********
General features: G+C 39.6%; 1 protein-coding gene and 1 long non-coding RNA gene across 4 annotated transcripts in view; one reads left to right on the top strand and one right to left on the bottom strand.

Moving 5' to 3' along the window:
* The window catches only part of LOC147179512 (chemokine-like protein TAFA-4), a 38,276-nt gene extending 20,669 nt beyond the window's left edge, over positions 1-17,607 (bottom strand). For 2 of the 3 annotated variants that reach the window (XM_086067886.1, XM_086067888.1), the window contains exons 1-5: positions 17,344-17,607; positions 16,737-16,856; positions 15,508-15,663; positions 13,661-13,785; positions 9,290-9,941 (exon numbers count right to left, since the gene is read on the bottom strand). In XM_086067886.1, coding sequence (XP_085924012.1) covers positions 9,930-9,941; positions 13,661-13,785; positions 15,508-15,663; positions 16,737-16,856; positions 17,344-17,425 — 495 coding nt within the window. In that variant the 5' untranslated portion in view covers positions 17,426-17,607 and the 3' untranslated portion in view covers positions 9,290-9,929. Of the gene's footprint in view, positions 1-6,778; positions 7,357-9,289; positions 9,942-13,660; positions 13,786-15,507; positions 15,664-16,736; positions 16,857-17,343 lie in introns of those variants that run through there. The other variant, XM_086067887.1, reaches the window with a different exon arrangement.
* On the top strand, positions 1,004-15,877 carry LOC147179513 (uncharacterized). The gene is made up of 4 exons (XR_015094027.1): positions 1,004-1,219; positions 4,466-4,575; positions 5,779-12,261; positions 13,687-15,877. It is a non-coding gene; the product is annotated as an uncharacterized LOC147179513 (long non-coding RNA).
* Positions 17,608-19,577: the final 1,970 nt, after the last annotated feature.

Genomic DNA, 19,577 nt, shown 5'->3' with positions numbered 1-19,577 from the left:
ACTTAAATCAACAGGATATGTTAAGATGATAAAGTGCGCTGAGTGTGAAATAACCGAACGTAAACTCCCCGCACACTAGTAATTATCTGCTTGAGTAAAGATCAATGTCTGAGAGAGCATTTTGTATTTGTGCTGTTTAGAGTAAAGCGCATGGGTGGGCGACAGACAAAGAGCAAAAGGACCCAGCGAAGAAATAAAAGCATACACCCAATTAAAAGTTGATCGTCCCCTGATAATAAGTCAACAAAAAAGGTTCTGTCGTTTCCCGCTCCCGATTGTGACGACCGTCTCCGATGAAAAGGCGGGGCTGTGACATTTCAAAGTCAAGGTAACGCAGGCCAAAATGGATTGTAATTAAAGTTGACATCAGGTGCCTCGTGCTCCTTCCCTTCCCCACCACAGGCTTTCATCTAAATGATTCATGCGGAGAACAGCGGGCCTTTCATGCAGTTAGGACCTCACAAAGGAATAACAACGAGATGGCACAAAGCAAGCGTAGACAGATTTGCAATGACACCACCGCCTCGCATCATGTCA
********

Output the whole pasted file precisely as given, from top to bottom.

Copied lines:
General features: G+C 39.6%; 1 protein-coding gene and 1 long non-coding RNA gene across 4 annotated transcripts in view; one reads left to right on the top strand and one right to left on the bottom strand.

Moving 5' to 3' along the window:
* The window catches only part of LOC147179512 (chemokine-like protein TAFA-4), a 38,276-nt gene extending 20,669 nt beyond the window's left edge, over positions 1-17,607 (bottom strand). For 2 of the 3 annotated variants that reach the window (XM_086067886.1, XM_086067888.1), the window contains exons 1-5: positions 17,344-17,607; positions 16,737-16,856; positions 15,508-15,663; positions 13,661-13,785; positions 9,290-9,941 (exon numbers count right to left, since the gene is read on the bottom strand). In XM_086067886.1, coding sequence (XP_085924012.1) covers positions 9,930-9,941; positions 13,661-13,785; positions 15,508-15,663; positions 16,737-16,856; positions 17,344-17,425 — 495 coding nt within the window. In that variant the 5' untranslated portion in view covers positions 17,426-17,607 and the 3' untranslated portion in view covers positions 9,290-9,929. Of the gene's footprint in view, positions 1-6,778; positions 7,357-9,289; positions 9,942-13,660; positions 13,786-15,507; positions 15,664-16,736; positions 16,857-17,343 lie in introns of those variants that run through there. The other variant, XM_086067887.1, reaches the window with a different exon arrangement.
* On the top strand, positions 1,004-15,877 carry LOC147179513 (uncharacterized). The gene is made up of 4 exons (XR_015094027.1): positions 1,004-1,219; positions 4,466-4,575; positions 5,779-12,261; positions 13,687-15,877. It is a non-coding gene; the product is annotated as an uncharacterized LOC147179513 (long non-coding RNA).
* Positions 17,608-19,577: the final 1,970 nt, after the last annotated feature.

Genomic DNA, 19,577 nt, shown 5'->3' with positions numbered 1-19,577 from the left:
ACTTAAATCAACAGGATATGTTAAGATGATAAAGTGCGCTGAGTGTGAAATAACCGAACGTAAACTCCCCGCACACTAGTAATTATCTGCTTGAGTAAAGATCAATGTCTGAGAGAGCATTTTGTATTTGTGCTGTTTAGAGTAAAGCGCATGGGTGGGCGACAGACAAAGAGCAAAAGGACCCAGCGAAGAAATAAAAGCATACACCCAATTAAAAGTTGATCGTCCCCTGATAATAAGTCAACAAAAAAGGTTCTGTCGTTTCCCGCTCCCGATTGTGACGACCGTCTCCGATGAAAAGGCGGGGCTGTGACATTTCAAAGTCAAGGTAACGCAGGCCAAAATGGATTGTAATTAAAGTTGACATCAGGTGCCTCGTGCTCCTTCCCTTCCCCACCACAGGCTTTCATCTAAATGATTCATGCGGAGAACAGCGGGCCTTTCATGCAGTTAGGACCTCACAAAGGAATAACAACGAGATGGCACAAAGCAAGCGTAGACAGATTTGCAATGACACCACCGCCTCGCATCATGTCA